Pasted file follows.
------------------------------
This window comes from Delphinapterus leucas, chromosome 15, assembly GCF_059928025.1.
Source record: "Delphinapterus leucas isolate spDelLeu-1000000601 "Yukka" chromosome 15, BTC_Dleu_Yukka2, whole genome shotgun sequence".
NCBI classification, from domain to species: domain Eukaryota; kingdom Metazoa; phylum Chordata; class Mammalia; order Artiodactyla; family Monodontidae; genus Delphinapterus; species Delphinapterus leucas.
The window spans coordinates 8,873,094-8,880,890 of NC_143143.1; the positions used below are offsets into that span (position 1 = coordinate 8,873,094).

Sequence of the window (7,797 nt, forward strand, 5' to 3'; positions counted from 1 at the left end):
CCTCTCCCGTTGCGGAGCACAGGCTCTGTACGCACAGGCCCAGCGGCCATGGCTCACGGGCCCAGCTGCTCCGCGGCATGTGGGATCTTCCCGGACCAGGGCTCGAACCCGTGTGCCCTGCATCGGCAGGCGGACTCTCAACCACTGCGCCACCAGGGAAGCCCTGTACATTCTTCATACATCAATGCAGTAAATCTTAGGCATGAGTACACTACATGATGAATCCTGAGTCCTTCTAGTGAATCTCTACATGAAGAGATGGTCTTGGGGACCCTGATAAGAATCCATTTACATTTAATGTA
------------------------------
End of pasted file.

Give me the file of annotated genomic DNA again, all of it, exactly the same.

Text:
This window comes from Delphinapterus leucas, chromosome 15, assembly GCF_059928025.1.
Source record: "Delphinapterus leucas isolate spDelLeu-1000000601 "Yukka" chromosome 15, BTC_Dleu_Yukka2, whole genome shotgun sequence".
NCBI classification, from domain to species: domain Eukaryota; kingdom Metazoa; phylum Chordata; class Mammalia; order Artiodactyla; family Monodontidae; genus Delphinapterus; species Delphinapterus leucas.
The window spans coordinates 8,873,094-8,880,890 of NC_143143.1; the positions used below are offsets into that span (position 1 = coordinate 8,873,094).

Sequence of the window (7,797 nt, forward strand, 5' to 3'; positions counted from 1 at the left end):
CCTCTCCCGTTGCGGAGCACAGGCTCTGTACGCACAGGCCCAGCGGCCATGGCTCACGGGCCCAGCTGCTCCGCGGCATGTGGGATCTTCCCGGACCAGGGCTCGAACCCGTGTGCCCTGCATCGGCAGGCGGACTCTCAACCACTGCGCCACCAGGGAAGCCCTGTACATTCTTCATACATCAATGCAGTAAATCTTAGGCATGAGTACACTACATGATGAATCCTGAGTCCTTCTAGTGAATCTCTACATGAAGAGATGGTCTTGGGGACCCTGATAAGAATCCATTTACATTTAATGTA